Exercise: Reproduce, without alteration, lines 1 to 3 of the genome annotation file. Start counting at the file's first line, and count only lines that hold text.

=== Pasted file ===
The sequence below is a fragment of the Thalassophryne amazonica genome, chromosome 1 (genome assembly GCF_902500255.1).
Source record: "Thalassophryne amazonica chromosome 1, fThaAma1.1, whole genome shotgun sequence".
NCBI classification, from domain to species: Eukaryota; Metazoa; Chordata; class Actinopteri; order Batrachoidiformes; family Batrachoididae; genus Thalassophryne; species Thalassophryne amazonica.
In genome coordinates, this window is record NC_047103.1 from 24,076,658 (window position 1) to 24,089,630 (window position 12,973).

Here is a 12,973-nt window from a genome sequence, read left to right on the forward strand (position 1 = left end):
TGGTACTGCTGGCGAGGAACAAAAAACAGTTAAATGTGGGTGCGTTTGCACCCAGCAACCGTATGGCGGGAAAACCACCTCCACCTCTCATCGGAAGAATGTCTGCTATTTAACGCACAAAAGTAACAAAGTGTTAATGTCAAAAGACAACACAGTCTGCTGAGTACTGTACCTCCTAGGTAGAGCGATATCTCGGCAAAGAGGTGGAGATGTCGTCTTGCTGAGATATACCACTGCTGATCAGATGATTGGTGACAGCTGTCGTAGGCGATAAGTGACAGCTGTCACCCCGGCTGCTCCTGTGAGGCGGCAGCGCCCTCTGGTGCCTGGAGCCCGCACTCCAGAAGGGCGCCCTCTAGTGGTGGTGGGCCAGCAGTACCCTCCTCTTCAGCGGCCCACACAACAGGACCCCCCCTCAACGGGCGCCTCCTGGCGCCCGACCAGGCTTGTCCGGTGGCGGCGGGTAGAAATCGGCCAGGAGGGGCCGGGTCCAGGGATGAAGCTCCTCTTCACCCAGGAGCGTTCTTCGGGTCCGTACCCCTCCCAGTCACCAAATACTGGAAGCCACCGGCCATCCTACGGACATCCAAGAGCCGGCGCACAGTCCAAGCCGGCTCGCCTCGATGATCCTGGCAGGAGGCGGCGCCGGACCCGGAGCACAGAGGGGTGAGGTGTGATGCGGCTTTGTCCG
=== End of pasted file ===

The sequence below is a fragment of the Thalassophryne amazonica genome, chromosome 1 (genome assembly GCF_902500255.1).
Source record: "Thalassophryne amazonica chromosome 1, fThaAma1.1, whole genome shotgun sequence".
NCBI classification, from domain to species: Eukaryota; Metazoa; Chordata; class Actinopteri; order Batrachoidiformes; family Batrachoididae; genus Thalassophryne; species Thalassophryne amazonica.